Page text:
On the subject of Lee Davies' road tip, Dixon says there is no technical reason why vehicles can't run on 100 per cent biodiesel. "Many engine manufacturers recommend a blend of not more than 20 per cent biodiesel, but that's because they are being conservative with their warranties."
In Europe, most heavy vehicles run on B5, he says, but that is due to limited supply.
Since biodiesel contains a solvent, vehicles usually need to be maintained more frequently in the first few months of switching from straight diesel to biodiesel, such as a change of air filters. "After that, there won't be any problems," Dixon says.
Lee Davies says that apart from running out of fuel in Malaysia, the only glitch he had with his vehicle was a wiring problem. His converter - which "looks like a big coffee machine" - fitted in the boot. Potassium hydroxide, a biocatalyst, was added, and it took two hours to clean 20 litres. Ten litres of cooking oil produces eight litres of biodiesel and two litres of glycerine, which is often used as a moisturiser in the production of soap and cosmetics.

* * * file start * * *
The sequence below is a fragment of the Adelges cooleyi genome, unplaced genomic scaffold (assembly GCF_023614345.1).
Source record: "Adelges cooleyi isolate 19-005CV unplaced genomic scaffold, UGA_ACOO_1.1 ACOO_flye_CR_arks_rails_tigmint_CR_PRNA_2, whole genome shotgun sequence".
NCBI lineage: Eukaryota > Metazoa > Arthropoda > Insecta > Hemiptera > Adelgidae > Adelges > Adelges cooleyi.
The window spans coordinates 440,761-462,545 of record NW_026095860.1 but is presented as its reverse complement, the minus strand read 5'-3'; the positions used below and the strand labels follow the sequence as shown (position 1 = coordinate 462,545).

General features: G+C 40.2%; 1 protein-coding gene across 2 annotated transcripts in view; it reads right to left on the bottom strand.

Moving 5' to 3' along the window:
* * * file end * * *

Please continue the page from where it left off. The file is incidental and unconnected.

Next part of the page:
"Biodiesel is the same as diesel. It gives the same mileage, it burns cleaner, it's a carbon dioxide reduction of up to 80 per cent and in my experience it was more efficient, and it's renewable," Lee Davies says.
The polytechnic's converter was developed for poor rural communities. Since the electricity supply is unstable in the Cambodian countryside, villagers often rely on generators. The kingdom was the least aware of biodiesel among the countries Lee Davies visited, however.
"If people were tuned in to biodiesel, it would back up their generators with a sustainable supply of fuel," he says.
"We delivered this converter to the orphanage so that when they don't have electricity, they can power their generator with biodiesel. In the process, they save about US$1,000 per month in fuel costs."